Since the isolation of graphene in 2004, atomically-thin quasi-two-dimensional (quasi-2D) materials have proven to be an exciting platform for both applications in novel devices and exploring fundamental phenomena arising in low dimensions. This interesting low-dimensional behavior is a consequence of the combined effects of quantum confinement and stronger electron-electron correlations due to reduced screening.

  • Experimental Particle Physics Seminar: "Muon Radiography at the Los Alamos National Laboratory and Brunelleschi's dome in Florence"

    David Rittenhouse Laboratory, A8

    Elena Guardincerri, LANL

  • Condensed Matter seminar: "Strange quantum matter: Fermi surfaces sans Fermi liquids"

    David Rittenhouse Laboratory, A4

    Debanjan Chowdhury, Massachusetts Institute of Technology

    The concept of electronic quasiparticles, as introduced by Landau, is one of the cornerstones of the theory of quantum many-body systems. However, a growing number of recent experiments in strongly correlated quantum materials have forced us to confront the existence of quantum matter for which the concept of electronic quasiparticles does not apply. In the first part of this talk, I will consider the physics of an electrical insulator, where recent experiments have suggested the existence of gapless neutral fermionic excitations.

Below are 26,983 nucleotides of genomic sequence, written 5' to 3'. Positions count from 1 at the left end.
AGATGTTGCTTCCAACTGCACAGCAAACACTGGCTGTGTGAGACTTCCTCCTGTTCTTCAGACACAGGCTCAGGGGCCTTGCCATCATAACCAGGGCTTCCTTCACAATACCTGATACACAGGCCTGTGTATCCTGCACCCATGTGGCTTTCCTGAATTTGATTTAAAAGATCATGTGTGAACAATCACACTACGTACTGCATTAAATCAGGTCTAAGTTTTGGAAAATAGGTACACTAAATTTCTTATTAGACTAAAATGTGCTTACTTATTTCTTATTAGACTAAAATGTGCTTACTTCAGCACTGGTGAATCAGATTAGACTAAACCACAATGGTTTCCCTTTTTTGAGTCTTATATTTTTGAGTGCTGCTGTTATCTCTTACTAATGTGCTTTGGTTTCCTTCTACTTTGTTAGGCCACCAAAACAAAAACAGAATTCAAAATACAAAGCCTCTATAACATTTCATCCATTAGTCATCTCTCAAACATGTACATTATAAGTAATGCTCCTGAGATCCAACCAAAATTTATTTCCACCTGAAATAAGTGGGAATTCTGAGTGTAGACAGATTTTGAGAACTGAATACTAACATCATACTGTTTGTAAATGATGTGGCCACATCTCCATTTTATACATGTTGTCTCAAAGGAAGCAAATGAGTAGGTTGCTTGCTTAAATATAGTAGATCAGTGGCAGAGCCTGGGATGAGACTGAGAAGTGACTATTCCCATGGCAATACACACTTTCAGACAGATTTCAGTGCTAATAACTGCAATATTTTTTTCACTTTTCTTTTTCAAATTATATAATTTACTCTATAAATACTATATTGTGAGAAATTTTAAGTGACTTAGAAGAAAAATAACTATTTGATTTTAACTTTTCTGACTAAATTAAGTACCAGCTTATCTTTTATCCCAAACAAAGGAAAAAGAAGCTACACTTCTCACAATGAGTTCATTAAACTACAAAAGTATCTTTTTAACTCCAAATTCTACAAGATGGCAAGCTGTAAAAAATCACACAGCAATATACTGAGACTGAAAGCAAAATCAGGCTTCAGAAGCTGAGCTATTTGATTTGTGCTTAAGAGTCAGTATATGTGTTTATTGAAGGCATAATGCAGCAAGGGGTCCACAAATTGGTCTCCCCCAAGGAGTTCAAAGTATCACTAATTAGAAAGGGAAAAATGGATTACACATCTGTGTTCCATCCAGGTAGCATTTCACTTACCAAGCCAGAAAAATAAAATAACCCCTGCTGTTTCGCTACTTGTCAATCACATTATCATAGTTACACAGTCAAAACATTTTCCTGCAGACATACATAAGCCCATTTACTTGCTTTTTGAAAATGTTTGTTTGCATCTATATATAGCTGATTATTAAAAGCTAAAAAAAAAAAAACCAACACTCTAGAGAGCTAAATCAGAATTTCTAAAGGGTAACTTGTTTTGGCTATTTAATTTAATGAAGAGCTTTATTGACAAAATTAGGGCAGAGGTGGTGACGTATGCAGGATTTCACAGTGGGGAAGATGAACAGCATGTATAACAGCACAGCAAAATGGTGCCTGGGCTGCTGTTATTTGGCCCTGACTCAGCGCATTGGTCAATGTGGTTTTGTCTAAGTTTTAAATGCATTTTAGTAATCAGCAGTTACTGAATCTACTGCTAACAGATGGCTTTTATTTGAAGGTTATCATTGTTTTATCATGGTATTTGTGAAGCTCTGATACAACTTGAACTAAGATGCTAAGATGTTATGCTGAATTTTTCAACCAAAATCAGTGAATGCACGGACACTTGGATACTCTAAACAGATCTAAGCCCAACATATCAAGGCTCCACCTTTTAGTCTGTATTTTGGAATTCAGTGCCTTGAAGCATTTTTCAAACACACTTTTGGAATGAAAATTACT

• Astronomy seminar: "Dark Matter in Disequilibrium"

    David Rittenhouse Laboratory, A2

    Mariangela Lisanti, Princeton University

    The Gaia mission is in the process of mapping nearly 1% of the Milky Way’s stars. This data set is unprecedented and provides a unique view into the formation history of our Galaxy and its associated dark matter halo. I will review results based on the most recent Gaia data release, which demonstrate that the inner Galaxy is dominated by the stellar remnants of a single massive satellite galaxy that merged with the Milky Way early on.

  • High Energy Theory seminar: "Holographic Entropy Cone with Time Dependence"

    David Rittenhouse Laboratory, 2N36

    Bartek Czech, Tsinghua University

    In the AdS/CFT correspondence, if a CFT state is dual to a semiclassical spacetime, its entanglement entropies (minimal surface areas) must obey certain inequalities. The best-known examples are the strong subadditivity of entanglement entropy (SSA) and the monogamy of mutual information (MMI). Together, such inequalities define the so-called holographic entropy cone.

  • Condensed Matter seminar: "Exploring the Landscape of Complex Quantum States: From New Phases of Matter to Robust Schemes for Quantum Computation"

    David Rittenhouse Laboratory, A4

    Ksheerasagar "Sagar" Vijay, Harvard University

    We present recent advances in our understanding of (i) exotic quantum phases of matter in three dimensions, and (ii) robust mechanisms for storing and processing quantum information, that have been enabled by new techniques to study highly-entangled quantum states.  First, we introduce fundamentally new kinds of gapped quantum phases in three spatial dimensions, which are characterized by the presence of point-like excitations that are strictly immobile at zero temperature, and by degenerate ground-states that are locally indistinguishable.